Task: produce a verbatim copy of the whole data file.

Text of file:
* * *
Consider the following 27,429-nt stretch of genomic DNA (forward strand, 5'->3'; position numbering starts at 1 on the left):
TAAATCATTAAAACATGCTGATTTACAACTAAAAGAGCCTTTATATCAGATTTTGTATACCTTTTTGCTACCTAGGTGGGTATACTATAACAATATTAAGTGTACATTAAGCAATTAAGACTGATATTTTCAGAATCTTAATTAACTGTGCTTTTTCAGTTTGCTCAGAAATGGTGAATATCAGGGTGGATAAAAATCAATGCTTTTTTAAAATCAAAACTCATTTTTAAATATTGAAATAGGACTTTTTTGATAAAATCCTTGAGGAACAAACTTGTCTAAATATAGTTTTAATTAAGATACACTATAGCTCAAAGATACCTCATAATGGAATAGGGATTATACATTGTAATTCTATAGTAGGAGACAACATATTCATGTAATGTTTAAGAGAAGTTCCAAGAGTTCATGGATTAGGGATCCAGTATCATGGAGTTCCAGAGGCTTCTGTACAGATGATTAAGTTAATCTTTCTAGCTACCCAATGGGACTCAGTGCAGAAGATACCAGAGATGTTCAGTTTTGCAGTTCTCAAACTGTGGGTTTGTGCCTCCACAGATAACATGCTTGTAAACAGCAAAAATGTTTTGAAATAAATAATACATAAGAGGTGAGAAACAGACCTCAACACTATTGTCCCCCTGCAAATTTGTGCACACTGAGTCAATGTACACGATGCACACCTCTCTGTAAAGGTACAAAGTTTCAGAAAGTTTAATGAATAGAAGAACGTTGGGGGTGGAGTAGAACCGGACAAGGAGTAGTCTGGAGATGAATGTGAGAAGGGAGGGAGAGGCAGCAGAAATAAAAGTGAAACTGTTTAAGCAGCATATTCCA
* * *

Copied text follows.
Consider the following 27,429-nt stretch of genomic DNA (forward strand, 5'->3'; position numbering starts at 1 on the left):
TAAATCATTAAAACATGCTGATTTACAACTAAAAGAGCCTTTATATCAGATTTTGTATACCTTTTTGCTACCTAGGTGGGTATACTATAACAATATTAAGTGTACATTAAGCAATTAAGACTGATATTTTCAGAATCTTAATTAACTGTGCTTTTTCAGTTTGCTCAGAAATGGTGAATATCAGGGTGGATAAAAATCAATGCTTTTTTAAAATCAAAACTCATTTTTAAATATTGAAATAGGACTTTTTTGATAAAATCCTTGAGGAACAAACTTGTCTAAATATAGTTTTAATTAAGATACACTATAGCTCAAAGATACCTCATAATGGAATAGGGATTATACATTGTAATTCTATAGTAGGAGACAACATATTCATGTAATGTTTAAGAGAAGTTCCAAGAGTTCATGGATTAGGGATCCAGTATCATGGAGTTCCAGAGGCTTCTGTACAGATGATTAAGTTAATCTTTCTAGCTACCCAATGGGACTCAGTGCAGAAGATACCAGAGATGTTCAGTTTTGCAGTTCTCAAACTGTGGGTTTGTGCCTCCACAGATAACATGCTTGTAAACAGCAAAAATGTTTTGAAATAAATAATACATAAGAGGTGAGAAACAGACCTCAACACTATTGTCCCCCTGCAAATTTGTGCACACTGAGTCAATGTACACGATGCACACCTCTCTGTAAAGGTACAAAGTTTCAGAAAGTTTAATGAATAGAAGAACGTTGGGGGTGGAGTAGAACCGGACAAGGAGTAGTCTGGAGATGAATGTGAGAAGGGAGGGAGAGGCAGCAGAAATAAAAGTGAAACTGTTTAAGCAGCATATTCCA